By Barb Arland-Fye
The Catholic Messenger
HILLS — The upcoming beatification of Father Stanley Rother, America’s first martyr, has personal significance for Laura Rother Westemeyer of St. Joseph Parish, who is his cousin.
Westemeyer teared up several times as she spoke Aug. 26 at her parish about her cousin’s ministry to indigenous Mayans during the brutal, 36-year civil war in Guatemala. Pope Francis recognized the martyrdom of Fr. Rother on Dec. 2, 2016. Ceremonies for his beatification will take place Sept. 23 in his home archdiocese of Oklahoma City. Fr. Rother was murdered in his Guatemalan rectory on July 28, 1981. His slayers remain unknown, but it is believed they acted on behalf of their government.
Fr. Rother knew his life was in danger in those final months of his life, serving the impoverished people of Santiago Atitlán, but he told his family that a shepherd couldn’t abandon his flock. He arrived at the mission in 1968, five years after being ordained to the priesthood for the Archdiocese of Oklahoma City, and died in the mission rectory the same day as Westemeyer’s birthday. Her father, Lawrence Rother, was the priest’s first cousin. “My dad talked about Fr. Stan a lot,” said Westemeyer, who saw the priest a few times when he returned to Oklahoma for visits.
Speaking to a gathering of the Iowa City Deanery’s Social Action Committee, she said her cousin’s service to others reflects a commitment engrained in the Rother family. “It was the way we were raised, to help our community,” she said. “Fr. Stan had his Guatemala. I have my Regency,” she continued, referring to Regency Mobile Home Park in Iowa City, where she volunteers.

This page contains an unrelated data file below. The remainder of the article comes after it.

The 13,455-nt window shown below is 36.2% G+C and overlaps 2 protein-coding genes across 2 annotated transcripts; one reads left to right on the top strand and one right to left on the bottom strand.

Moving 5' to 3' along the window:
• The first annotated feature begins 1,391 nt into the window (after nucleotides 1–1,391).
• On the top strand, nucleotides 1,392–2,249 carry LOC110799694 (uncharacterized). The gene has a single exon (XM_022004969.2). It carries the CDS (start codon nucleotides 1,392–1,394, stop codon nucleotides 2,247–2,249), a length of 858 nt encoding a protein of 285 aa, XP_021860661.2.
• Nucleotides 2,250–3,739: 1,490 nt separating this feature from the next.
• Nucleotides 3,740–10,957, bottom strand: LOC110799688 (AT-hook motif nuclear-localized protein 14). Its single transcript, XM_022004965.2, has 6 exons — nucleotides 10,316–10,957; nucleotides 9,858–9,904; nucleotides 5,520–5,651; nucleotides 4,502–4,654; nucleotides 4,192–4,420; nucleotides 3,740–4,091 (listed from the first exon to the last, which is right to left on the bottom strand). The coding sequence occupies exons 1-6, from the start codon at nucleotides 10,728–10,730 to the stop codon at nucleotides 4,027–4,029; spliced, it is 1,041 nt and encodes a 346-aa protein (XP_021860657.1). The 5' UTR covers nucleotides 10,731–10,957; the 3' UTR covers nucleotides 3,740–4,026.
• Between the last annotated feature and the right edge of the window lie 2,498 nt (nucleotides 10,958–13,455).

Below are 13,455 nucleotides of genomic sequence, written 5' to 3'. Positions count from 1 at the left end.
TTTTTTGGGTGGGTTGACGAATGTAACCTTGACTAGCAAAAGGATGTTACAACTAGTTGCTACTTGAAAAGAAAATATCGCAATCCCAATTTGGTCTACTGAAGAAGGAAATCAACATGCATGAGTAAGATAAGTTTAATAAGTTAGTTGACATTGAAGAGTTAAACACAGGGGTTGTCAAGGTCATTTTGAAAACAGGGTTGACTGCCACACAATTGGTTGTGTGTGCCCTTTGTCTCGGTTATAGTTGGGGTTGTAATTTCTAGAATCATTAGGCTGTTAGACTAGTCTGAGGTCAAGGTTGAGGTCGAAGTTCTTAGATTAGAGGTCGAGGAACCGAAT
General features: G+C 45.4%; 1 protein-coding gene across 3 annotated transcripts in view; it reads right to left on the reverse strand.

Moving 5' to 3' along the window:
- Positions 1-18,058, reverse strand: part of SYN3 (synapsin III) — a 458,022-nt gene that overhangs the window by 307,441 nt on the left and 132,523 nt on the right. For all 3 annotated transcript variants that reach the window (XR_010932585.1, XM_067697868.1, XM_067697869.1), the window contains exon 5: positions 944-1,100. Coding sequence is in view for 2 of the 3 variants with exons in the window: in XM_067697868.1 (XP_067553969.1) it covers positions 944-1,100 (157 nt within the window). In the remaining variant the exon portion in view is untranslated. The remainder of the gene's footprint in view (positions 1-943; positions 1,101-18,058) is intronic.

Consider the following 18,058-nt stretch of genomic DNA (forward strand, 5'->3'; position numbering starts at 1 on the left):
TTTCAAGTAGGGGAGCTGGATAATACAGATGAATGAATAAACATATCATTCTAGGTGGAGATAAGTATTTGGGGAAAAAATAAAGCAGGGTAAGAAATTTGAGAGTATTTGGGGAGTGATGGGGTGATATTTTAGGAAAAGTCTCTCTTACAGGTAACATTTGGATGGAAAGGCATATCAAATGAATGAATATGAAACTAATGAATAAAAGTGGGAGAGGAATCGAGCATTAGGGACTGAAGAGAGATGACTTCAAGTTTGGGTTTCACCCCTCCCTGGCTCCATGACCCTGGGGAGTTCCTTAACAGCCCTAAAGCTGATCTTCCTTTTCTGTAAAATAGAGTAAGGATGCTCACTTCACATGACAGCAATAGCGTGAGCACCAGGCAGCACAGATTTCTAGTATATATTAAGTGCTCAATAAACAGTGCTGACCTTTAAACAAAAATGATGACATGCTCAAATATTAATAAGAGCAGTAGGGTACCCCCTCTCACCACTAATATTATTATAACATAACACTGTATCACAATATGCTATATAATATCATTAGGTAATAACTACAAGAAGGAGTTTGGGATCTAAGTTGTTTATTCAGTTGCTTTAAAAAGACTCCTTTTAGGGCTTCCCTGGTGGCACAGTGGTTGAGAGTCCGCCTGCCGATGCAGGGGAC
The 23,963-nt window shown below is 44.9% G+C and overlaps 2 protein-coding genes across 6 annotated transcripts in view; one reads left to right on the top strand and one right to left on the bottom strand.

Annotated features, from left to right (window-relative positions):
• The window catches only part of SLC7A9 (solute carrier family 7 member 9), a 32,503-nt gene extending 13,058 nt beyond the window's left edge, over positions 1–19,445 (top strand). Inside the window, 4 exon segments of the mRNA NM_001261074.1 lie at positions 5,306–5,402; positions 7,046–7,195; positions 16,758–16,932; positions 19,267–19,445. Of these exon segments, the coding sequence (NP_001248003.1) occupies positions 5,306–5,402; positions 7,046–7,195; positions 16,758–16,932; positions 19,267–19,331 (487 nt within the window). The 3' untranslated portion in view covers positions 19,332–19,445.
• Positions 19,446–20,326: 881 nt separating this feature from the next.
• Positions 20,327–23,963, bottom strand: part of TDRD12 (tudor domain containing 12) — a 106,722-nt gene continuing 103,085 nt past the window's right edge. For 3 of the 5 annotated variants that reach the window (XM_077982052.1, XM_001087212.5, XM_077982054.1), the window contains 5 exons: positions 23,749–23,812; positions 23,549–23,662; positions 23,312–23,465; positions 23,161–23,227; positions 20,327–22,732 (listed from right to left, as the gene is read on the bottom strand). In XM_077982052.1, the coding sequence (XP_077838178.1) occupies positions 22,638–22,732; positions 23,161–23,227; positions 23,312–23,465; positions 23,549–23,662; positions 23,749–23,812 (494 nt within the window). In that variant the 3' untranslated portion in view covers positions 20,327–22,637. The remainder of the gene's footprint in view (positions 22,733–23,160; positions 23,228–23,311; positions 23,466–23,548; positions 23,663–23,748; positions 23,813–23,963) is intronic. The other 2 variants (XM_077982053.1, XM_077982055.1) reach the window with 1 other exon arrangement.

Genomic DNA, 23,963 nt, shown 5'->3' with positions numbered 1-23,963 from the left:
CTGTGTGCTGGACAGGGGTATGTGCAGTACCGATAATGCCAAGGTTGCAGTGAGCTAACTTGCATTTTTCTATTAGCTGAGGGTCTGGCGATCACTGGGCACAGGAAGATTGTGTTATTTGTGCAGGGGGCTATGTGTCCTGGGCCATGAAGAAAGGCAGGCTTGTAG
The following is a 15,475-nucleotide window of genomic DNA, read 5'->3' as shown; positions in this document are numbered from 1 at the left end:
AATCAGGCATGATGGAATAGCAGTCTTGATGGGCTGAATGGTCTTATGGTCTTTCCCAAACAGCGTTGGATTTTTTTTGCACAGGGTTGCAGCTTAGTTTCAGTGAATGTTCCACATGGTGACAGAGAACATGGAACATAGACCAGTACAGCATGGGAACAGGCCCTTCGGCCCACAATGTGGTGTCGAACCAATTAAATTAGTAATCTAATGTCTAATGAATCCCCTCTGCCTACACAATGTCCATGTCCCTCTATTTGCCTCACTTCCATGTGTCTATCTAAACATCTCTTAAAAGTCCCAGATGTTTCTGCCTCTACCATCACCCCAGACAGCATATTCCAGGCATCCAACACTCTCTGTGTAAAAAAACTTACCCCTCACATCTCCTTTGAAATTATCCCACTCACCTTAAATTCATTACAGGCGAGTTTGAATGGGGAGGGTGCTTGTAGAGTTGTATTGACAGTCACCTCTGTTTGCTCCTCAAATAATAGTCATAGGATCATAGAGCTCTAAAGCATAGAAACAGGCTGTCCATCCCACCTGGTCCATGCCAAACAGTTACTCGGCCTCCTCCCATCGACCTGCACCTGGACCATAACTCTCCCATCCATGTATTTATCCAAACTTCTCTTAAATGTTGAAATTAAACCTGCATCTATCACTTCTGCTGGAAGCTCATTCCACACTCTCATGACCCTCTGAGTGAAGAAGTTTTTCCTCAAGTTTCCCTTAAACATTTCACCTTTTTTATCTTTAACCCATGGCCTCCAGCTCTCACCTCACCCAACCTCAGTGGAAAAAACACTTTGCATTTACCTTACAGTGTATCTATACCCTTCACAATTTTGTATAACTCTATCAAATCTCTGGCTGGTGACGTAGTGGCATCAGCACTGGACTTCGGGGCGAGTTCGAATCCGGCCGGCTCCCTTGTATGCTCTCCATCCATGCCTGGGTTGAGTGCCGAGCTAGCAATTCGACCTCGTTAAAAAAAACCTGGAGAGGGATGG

She introduced the gathering of about 35 people to Robert “Chip” Burch, who produced a documentary on the life of Fr. Rother for Oklahoma Educational Television Authority (OETA). He showed “Oklahoma Martyr” to the Hills group, and some of the viewers took note of the insights shared in the documentary. Historical film footage and photos showed Fr. Rother ministering in Santiago Atitlán, towering over, but always in the midst of his people. He became fluent in their language.
As a seminarian, the priest had struggled mightily to understand Latin, the language in which his classes were taught. He was dismissed from the seminary, but his bishop gave him a second chance. Years later, in addition to his pastoral duties to the Mayans, Fr. Rother assisted in the translation of the New Testament into their Tzutuhil language, according to an Archdiocese of Oklahoma fact sheet. In 1973, he began to celebrate the Mass in that language.
Stark images from the civil war, including those of slain Guatemalans, appear in the documentary. Fr. Rother’s parents, the late Franz and Gertrude, appear in file footage, reflecting on their eldest child’s commitment to the people he served. One poignant image shows the parents seated in chairs in the room of the mission rectory where their son was murdered. His body is buried in Oklahoma City, but his heart was returned to the mission where he served.
A young cousin, whose miraculous recovery 25 years ago from a rare brain aneurism is being attributed to Fr. Rother’s intercession, shared her story in the documentary. OETA will broadcast Oklahoma Martyr on Sept. 23, 24 and 25 ( www.oeta.tv/schedule).
“He was so connected to the people in their village,” Burch said of Fr. Rother. “He learned their language and became one with the people.” That is what made him a target of the government. “He had a real heart for the Gospel,” Archbishop Paul Coakley of Oklahoma City said in the documentary.